Her team combined a commercially-available mouse model and a special "reporter" molecule to tag expression of Gpr182 in mice of different stages of development. The result was a precise map of where, and when, the Gpr182 receptor appears.
Tales from the (intestinal) crypt
The mapping experiment showed Gpr182 on cell surfaces in a handful of organs, including the kidney, lung and heart--but also, notably, in stem cells within the tube-like depressions that line the intestine, known as the intestinal crypt.
For a lab focused on the cardiovascular system, an intriguing lead in intestinal stem cells was somewhat off-target. But to Daniel Kechele, PhD, then a graduate student in Caron's lab, it looked like paydirt.
"In my undergraduate experience I had been in a gastrointestinal lab, and seeing that position within the intestinal crypt really sparked my interest," recalled Kechele, who is now a postdoctoral fellow at Cincinnati Children's Hospital. "My gastrointestinal background and the strong intestinal stem cell group at UNC made it possible to follow that lead and see where it would take us."
The stem cells of the intestinal crypt have been the focus of intense research because they represent an extreme version of the delicate balancing act between health and cancer. As food passes through the gastrointestinal tract, the cells lining the gut are constantly being sloughed off. To replenish them, the intestinal crypt stem cells must churn out, in humans, the equivalent of more than 100 square feet of cells to completely replace the gut lining about every seven days.
But this rapid proliferation is risky business. Too little, and a weak intestinal lining invites infection. Too much, and tumors form. Understanding the levers that intestinal stem cells use to regulate cell proliferation could shed light on cancer formation and lead to new treatments. Kechele wondered: Could Gpr182 be one of those levers?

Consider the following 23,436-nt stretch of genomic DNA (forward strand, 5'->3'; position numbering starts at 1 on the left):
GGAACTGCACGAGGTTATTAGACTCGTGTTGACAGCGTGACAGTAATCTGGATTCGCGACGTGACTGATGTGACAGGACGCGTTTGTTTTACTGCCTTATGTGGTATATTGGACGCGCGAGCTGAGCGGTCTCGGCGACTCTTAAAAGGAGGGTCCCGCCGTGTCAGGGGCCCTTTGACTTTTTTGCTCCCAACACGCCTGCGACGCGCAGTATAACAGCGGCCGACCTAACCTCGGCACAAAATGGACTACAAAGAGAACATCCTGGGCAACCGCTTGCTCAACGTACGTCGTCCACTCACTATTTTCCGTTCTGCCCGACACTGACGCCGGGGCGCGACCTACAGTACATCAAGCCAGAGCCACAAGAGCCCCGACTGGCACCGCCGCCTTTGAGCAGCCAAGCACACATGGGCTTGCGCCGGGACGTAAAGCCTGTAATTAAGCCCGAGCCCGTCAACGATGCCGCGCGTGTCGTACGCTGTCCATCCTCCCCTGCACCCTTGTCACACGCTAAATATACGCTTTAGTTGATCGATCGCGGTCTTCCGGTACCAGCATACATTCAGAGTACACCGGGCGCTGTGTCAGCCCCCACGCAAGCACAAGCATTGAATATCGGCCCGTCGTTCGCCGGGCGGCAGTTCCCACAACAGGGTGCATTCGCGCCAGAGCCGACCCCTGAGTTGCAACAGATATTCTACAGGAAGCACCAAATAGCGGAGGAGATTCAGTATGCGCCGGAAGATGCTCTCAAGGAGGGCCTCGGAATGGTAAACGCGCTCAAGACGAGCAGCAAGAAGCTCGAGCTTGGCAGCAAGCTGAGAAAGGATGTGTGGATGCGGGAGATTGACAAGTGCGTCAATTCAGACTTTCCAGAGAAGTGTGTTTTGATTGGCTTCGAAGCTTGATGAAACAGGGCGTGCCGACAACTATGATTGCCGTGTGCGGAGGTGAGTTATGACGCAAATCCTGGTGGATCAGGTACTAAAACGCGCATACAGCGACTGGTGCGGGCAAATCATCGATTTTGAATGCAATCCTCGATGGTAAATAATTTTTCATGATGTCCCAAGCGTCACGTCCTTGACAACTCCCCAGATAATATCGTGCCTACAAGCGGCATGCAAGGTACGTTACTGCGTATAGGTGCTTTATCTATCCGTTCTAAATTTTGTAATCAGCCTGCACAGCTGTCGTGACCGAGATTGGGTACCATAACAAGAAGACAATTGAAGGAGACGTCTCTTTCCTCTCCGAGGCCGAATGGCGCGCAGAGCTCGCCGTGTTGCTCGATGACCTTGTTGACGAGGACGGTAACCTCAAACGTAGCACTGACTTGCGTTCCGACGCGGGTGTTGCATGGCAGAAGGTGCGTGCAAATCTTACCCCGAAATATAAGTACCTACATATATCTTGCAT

Putting the brakes on proliferation
To find out, the team needed help. Fortunately, experts in stem cells, gastroenterology and cancer were right on UNC's campus -- and eager to lend a hand. The researchers recruited an interdisciplinary team at UNC that included Scott Magness, PhD, Charles Perou, PhD, and Kay Lund, PhD, among others.
Particularly serendipitous was the fact that Scott Magness's lab had, in recent years, pioneered the development of an experimental tool the team would need to trace the gene's activity in intestinal stem cells. "This tool opened up a whole new world," Magness said. "All of a sudden we can use it to figure out how various genes of interest, like Gpr182, are expressed in both active and reserve stem cells, and how the gene might be functioning."
In their experiments with Magness's group, the researchers found that when Gpr182 was suppressed, cellular proliferation tended to increase, suggesting Gpr182 functions as a "brake" to keep proliferation in check. A mutation that suppresses Gpr182 could lead cells to proliferate a bit more freely, perhaps pointing to a link with cancer.